Forget Carrie's high maintenance whininess, Samantha's raging libido, Charlotte's Stepford Wife perfection and Miranda's type-A tendencies: SATC2 is all about the sparkle.
Indeed, the Sex and the City sequel is positively obsessed with the s-word.
It jazzes up the sequin-studded production company logo that pops up at the beginning of the film, weaves its way into nearly every piece of fabric the ladies wear and even becomes a crucial element in the plotline.
"We're going to have to work on sparkle for the rest of our lives," Carrie says to Big, referring not to the contents of their massive shared closet but to their famously fraught relationship.
"Every colour or … sparkle that she could put in the movie, she did," says director/producer Michael Patrick King of costume designer Patricia Field in the new Sex and the City 2 companion book chronicling the film's every aesthetic decision, from fashion to furniture.
It's a handy resource, if only to confirm that Carrie's massive clover necklace is Chahan (buh-bye nameplate) and Charlotte's clover charm bracelet is Van Cleef & Arpels. According to the unofficial gospel of Field, sparkle is the new black. Too bad it's so darn pricey. Rumour is the wardrobe budget was in the range of $10-million. Field's justification: "When you're in a recession, you want to have a good time," she told In Touch magazine recently.
But what is sparkle if not little pieces of plastic that reflect light, an artificial device that detracts from natural beauty? The effect has the unintended consequence of reflecting poorly on Field, who has evidently dispensed with the bold floral pairings of the first movie for bejewelled bags, studded stilettos and glittery gewgaws. Alas, all that glitters isn't gold.
As a counterpoint to all the flash, there is one matte terracotta boyfriend-style blazer that appears in many scenes and several Halston Heritage dresses that are sans sparkle (one electric blue mini, however, does not escape Field's BeDazzler).
These pieces happen to be the most accessible - both in terms of wearing and buying. How coincidental is it that Parker is now chief creative officer for Halston Heritage?
Indeed, the clothes do a wonderful job of raising questions. Is Samantha intentionally embracing animal prints as an acknowledgment of her cougar status or is this meant to be "subliminal"?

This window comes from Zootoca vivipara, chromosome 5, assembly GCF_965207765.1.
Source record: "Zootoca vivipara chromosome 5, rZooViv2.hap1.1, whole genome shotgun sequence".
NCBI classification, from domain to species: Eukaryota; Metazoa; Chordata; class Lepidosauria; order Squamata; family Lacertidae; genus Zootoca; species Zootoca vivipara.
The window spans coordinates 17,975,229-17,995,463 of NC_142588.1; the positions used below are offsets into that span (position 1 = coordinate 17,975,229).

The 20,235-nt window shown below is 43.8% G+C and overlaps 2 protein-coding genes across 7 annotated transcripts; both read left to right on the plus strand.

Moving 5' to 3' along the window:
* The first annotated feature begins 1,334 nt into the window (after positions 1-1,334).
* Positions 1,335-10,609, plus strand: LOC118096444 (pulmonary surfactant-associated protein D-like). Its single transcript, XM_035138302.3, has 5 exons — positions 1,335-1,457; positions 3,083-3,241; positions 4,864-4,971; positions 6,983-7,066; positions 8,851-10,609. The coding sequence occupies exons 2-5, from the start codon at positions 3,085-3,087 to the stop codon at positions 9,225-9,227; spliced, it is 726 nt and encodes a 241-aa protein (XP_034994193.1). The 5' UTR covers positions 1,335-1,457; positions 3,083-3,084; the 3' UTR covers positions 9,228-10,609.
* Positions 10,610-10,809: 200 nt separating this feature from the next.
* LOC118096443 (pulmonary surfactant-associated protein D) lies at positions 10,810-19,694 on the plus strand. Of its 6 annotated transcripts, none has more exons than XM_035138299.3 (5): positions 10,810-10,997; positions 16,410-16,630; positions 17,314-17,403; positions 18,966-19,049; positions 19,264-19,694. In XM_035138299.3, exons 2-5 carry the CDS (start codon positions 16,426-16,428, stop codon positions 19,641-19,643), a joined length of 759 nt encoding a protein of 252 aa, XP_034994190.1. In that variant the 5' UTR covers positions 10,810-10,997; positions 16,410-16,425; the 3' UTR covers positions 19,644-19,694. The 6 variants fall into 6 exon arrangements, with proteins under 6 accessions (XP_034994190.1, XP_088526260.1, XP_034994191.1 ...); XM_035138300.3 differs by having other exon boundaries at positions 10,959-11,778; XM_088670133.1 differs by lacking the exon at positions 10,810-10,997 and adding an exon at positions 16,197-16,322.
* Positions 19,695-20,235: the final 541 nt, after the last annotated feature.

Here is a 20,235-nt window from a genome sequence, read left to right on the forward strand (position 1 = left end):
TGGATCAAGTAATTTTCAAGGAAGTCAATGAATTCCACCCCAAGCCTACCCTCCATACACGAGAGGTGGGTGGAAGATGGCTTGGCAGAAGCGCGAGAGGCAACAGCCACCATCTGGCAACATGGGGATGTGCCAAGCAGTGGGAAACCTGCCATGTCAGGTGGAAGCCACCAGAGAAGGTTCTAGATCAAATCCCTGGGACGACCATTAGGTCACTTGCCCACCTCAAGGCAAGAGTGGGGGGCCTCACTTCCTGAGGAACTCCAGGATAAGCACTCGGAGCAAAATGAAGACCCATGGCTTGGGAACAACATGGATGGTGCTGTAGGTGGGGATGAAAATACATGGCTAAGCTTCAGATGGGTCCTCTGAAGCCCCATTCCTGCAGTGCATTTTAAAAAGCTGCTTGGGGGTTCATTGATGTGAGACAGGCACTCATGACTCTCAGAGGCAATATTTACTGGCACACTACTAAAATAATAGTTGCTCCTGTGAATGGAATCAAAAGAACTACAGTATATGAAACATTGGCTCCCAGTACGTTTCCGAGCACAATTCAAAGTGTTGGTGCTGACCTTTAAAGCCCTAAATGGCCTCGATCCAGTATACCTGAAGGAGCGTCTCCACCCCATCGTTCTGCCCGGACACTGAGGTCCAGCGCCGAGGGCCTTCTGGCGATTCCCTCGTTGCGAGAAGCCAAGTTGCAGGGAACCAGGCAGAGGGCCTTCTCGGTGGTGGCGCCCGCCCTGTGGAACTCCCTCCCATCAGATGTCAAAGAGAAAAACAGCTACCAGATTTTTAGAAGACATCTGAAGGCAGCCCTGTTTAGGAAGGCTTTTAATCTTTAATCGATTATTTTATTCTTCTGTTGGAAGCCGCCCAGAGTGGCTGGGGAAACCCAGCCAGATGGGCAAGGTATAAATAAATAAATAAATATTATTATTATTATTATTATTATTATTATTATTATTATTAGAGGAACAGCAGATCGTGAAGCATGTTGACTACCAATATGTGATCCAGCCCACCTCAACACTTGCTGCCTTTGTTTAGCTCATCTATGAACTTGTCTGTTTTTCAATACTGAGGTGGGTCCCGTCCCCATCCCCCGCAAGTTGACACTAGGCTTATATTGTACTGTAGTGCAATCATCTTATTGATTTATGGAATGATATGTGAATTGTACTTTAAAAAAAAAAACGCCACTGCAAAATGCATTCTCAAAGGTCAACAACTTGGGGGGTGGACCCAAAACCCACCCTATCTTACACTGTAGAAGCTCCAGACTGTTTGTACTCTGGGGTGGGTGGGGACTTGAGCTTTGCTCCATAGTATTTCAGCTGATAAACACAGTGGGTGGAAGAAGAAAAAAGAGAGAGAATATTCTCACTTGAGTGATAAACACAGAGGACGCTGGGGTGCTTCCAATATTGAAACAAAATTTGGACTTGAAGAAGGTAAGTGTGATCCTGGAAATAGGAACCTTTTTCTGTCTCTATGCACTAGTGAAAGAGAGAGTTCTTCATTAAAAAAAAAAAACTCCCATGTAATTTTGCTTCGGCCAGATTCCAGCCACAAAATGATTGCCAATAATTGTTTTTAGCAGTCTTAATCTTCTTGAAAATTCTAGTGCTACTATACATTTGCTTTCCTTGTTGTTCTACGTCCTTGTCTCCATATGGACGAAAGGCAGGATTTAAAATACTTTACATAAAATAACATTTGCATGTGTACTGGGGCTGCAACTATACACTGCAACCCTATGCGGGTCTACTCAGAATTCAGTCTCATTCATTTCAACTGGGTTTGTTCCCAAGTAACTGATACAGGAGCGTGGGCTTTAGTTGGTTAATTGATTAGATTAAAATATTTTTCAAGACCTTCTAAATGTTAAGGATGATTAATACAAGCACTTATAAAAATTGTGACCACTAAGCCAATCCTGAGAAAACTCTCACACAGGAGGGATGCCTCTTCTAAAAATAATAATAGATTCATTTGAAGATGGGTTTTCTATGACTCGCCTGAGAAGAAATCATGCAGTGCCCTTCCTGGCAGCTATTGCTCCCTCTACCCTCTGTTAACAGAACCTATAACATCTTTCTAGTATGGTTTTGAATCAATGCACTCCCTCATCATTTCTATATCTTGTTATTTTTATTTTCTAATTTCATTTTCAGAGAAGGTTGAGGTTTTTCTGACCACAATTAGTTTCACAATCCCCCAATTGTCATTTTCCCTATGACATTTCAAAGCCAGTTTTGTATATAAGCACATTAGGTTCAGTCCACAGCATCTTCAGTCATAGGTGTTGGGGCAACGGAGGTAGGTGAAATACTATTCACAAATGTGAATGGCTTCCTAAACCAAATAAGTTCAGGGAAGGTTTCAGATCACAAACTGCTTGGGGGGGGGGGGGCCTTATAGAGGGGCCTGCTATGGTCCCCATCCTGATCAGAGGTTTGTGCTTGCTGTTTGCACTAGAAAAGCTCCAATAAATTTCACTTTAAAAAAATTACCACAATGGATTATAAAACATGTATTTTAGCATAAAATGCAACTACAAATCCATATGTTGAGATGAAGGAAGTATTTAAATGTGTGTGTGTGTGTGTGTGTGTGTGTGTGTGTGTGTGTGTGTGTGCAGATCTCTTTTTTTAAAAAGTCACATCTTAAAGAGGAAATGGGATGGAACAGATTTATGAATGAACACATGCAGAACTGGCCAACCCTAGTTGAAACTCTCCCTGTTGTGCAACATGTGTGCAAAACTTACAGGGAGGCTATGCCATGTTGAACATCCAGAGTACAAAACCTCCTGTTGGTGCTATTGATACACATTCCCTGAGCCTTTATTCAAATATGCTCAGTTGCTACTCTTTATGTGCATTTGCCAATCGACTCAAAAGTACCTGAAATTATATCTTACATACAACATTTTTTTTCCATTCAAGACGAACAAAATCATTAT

Is a goddess-style Norma Kamali dress appropriate attire for a 14-hour flight to Abu Dhabi?
And are Kim Cattrall's earlobes suffering from permanent droop after all those shoulder dusters?
Label gazers will have no problem spotting the surfeit of luxury brands, especially on Charlotte, whose predilection for Chanel, Louis Vuitton and Dior could single-handedly keep the boutiques on 57th Street in business.
Poor Samantha, however, emerges from this whole sequel exercise as a desperate late adopter. Not only does she attend a movie premiere wearing the same Matthew Williamson dress as Miley Cyrus, but she sports the identical over-embellished red dress by The Blonds spotted in real life on Rihanna months ago.
So draped in sequins are the women that the men come across as dull and uninspired - and yes, this applies to the acting as well.
It is ironic that the foursome continues to go heavy on the glitter even as they vacation in a country where local women sport ultra conservative burkas and niqabs (although Carrie does at least attempt to fit in by donning a metallic turban).
On the other hand, long-time SATC fans will appreciate the scene when Carrie slips into her Christian Dior newsprint dress from the Season Three episode where she apologizes to Big's then-wife for their affair.
Only in rare circumstances do we see the series' stars re-wear their outfits (there is one other flashback scene and, costume-wise, it's a winner).
More poignantly, the choice is an ode to the opinionated, fashionably fearless sex columnist we fell in love with over a decade ago.
Now that was a woman who didn't need an ounce of sartorial sparkle to shine.